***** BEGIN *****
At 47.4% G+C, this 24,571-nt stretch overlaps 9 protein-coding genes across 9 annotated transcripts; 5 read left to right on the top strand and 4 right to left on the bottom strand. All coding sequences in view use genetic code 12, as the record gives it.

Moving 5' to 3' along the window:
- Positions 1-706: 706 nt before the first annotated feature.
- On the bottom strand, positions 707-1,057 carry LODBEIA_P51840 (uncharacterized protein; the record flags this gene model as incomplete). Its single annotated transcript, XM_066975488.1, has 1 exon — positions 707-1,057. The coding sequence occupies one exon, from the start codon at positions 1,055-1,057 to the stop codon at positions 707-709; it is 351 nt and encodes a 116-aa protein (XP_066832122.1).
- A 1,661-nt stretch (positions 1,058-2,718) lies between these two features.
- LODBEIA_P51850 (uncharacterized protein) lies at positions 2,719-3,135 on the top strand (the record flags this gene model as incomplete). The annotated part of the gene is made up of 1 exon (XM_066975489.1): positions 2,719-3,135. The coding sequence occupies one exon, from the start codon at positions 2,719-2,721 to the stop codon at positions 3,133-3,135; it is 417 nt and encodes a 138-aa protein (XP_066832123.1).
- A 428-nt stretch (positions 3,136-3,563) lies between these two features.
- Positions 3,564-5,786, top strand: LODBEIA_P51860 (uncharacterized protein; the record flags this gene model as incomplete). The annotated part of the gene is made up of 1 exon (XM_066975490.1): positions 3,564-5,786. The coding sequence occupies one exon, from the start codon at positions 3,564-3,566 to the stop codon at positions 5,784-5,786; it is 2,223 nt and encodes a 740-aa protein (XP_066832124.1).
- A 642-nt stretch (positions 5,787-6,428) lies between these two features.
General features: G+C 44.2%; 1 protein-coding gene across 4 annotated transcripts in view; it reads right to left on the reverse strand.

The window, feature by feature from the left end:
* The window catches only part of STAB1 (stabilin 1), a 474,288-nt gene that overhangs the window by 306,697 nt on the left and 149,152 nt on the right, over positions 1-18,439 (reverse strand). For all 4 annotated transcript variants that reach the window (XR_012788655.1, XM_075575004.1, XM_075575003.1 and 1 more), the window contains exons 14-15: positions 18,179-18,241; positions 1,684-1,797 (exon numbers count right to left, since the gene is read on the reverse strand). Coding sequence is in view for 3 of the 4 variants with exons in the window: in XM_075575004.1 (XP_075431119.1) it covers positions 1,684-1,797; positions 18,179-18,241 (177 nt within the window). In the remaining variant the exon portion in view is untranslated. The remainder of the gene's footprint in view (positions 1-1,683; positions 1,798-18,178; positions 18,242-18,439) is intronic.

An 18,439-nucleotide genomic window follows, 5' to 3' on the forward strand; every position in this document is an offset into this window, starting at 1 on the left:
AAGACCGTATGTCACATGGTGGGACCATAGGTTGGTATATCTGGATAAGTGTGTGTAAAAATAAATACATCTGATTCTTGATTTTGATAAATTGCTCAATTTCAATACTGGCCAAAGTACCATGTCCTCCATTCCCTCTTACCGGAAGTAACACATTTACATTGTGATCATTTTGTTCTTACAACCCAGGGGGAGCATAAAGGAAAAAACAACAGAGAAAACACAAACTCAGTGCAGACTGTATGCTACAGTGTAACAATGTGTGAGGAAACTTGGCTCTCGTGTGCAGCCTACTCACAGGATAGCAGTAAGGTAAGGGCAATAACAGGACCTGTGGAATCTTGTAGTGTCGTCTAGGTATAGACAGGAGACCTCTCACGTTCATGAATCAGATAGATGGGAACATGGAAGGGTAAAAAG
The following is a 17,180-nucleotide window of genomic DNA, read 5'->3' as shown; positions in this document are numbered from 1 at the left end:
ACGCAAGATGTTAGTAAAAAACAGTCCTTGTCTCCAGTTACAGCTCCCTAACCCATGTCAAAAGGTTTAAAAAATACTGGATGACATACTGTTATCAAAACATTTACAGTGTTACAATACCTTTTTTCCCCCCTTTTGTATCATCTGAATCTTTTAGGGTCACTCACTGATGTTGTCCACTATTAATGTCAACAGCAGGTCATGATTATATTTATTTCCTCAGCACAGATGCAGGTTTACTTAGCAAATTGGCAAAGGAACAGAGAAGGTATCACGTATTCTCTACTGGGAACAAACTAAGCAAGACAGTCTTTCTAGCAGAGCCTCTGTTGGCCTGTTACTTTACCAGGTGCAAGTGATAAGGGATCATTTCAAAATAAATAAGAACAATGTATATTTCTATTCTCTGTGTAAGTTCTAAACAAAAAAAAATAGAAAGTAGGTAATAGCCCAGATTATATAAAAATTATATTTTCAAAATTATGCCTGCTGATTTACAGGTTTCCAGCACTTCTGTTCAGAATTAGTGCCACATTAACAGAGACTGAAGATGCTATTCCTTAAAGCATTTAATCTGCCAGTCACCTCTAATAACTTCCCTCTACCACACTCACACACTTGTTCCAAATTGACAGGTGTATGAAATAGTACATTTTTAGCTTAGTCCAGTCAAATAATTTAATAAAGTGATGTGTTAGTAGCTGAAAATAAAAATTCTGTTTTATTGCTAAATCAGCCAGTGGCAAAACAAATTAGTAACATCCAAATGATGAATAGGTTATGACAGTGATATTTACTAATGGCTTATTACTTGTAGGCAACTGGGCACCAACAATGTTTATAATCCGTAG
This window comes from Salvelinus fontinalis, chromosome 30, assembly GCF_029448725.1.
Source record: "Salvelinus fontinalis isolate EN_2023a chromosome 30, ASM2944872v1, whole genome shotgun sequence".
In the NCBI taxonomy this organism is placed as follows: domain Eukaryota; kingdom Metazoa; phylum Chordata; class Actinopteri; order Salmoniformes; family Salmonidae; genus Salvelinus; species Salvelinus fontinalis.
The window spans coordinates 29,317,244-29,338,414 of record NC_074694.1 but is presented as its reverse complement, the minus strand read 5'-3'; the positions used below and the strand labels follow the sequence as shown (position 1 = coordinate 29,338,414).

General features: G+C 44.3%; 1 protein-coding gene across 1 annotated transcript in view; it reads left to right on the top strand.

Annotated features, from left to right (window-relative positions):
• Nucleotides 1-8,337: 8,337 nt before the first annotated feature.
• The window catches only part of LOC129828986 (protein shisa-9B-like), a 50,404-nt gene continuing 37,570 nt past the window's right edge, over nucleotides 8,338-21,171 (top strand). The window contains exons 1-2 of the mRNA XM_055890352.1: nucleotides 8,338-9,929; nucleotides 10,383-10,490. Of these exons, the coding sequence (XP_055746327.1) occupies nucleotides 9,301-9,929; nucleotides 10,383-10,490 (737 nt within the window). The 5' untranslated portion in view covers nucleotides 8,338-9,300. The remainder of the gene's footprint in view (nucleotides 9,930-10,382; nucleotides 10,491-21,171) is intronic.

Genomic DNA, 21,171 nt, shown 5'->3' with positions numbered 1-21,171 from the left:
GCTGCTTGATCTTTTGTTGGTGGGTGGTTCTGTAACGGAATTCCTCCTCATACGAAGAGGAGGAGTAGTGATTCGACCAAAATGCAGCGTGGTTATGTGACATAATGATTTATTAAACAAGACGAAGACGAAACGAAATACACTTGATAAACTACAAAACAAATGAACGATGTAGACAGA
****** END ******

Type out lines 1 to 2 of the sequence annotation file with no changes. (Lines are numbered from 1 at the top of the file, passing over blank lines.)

At 47.4% G+C, this 24,571-nt stretch overlaps 9 protein-coding genes across 9 annotated transcripts; 5 read left to right on the top strand and 4 right to left on the bottom strand. All coding sequences in view use genetic code 12, as the record gives it.

Moving 5' to 3' along the window: